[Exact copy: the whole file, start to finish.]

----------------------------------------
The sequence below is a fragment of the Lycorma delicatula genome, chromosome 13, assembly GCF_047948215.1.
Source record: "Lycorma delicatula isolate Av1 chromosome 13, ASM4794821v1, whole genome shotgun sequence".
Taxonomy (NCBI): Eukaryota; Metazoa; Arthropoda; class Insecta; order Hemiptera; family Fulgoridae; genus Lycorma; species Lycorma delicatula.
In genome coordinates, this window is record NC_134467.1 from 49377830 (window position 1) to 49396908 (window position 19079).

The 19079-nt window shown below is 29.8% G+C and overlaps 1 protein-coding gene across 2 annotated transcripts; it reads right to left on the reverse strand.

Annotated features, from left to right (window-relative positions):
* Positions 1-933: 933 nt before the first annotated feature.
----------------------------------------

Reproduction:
The sequence below is a fragment of the Lycorma delicatula genome, chromosome 13, assembly GCF_047948215.1.
Source record: "Lycorma delicatula isolate Av1 chromosome 13, ASM4794821v1, whole genome shotgun sequence".
Taxonomy (NCBI): Eukaryota; Metazoa; Arthropoda; class Insecta; order Hemiptera; family Fulgoridae; genus Lycorma; species Lycorma delicatula.
In genome coordinates, this window is record NC_134467.1 from 49377830 (window position 1) to 49396908 (window position 19079).

The 19079-nt window shown below is 29.8% G+C and overlaps 1 protein-coding gene across 2 annotated transcripts; it reads right to left on the reverse strand.

Annotated features, from left to right (window-relative positions):
* Positions 1-933: 933 nt before the first annotated feature.